A cat who consumes food too quickly may throw it back up, a condition known as regurgitation. After absorbing water, dry cat food swells, alerting the cat’s brain that it has consumed too much. If your pet frequently regurgitates or exhibits any other symptoms, such as weight loss, he or she should see a veterinarian.

If you want to slow down your cat’s eating, start by determining what is being regurgitated. For example, if you always buy the same brand of cat treats, changing brands may be necessary. If the cat is only fed dry food, canned food may be better for them in the long run, as well as having many health benefits.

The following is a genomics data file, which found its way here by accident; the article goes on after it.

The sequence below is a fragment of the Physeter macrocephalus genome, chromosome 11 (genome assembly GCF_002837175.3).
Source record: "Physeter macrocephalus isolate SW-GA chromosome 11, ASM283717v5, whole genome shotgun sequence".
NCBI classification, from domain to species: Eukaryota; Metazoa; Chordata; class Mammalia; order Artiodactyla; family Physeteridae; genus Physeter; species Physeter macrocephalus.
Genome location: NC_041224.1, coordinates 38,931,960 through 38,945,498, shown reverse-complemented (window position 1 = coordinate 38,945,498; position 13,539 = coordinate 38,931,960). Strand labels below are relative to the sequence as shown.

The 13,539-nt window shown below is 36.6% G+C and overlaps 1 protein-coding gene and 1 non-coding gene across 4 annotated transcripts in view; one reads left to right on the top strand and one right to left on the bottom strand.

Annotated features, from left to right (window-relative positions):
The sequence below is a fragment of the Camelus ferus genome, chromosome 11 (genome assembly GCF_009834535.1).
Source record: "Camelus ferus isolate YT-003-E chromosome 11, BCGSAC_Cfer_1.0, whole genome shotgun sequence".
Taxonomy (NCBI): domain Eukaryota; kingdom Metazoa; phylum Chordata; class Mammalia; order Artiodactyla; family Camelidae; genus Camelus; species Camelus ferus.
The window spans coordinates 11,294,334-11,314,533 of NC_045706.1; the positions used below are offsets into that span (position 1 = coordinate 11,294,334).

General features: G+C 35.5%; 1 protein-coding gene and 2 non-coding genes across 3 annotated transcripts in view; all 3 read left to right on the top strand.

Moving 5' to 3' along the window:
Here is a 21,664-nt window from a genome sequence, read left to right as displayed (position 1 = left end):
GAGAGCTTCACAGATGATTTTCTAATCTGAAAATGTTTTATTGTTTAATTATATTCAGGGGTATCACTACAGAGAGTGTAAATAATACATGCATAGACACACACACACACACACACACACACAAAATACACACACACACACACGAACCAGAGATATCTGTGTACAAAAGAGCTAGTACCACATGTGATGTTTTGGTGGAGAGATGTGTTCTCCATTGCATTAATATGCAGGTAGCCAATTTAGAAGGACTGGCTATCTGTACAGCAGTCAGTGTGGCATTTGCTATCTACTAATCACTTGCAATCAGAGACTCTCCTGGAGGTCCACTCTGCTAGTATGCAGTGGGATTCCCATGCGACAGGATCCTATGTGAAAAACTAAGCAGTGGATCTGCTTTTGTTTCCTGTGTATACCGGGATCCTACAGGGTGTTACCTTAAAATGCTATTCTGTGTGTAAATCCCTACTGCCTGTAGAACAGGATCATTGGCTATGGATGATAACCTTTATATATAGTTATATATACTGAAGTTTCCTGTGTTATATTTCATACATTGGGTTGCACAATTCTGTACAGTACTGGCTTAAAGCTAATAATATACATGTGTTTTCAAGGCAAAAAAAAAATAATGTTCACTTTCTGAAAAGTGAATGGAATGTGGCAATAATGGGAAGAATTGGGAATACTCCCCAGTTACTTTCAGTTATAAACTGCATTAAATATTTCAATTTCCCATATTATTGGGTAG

#2. They have an unbalanced diet.

It’s possible that your cat is eating a low-quality or overly rich diet. Some cats, like humans, have more sensitive stomachs than others. If a cat’s diet is abruptly changed without a gradual transition from one food to another, its stomach may become upset.

Giving milk to cats is not always a good idea. The mere fact that some cats enjoy the taste of cow’s milk does not imply that they can digest it properly. Lactose intolerance affects the majority of cats. Although they will happily drink milk if given to them, many cats will vomit and have diarrhea even if they appear to be acting normally.

Food allergies may also play a role.

Food allergies can also sometimes cause vomiting. Diarrhea, vomiting, and difficult bowel movements are common symptoms of a food allergy in cats. If your cat appears to be healthy but is having a difficult reaction to its food, consult with your veterinarian about developing a new diet strategy.

#3. They’ve Got Hairballs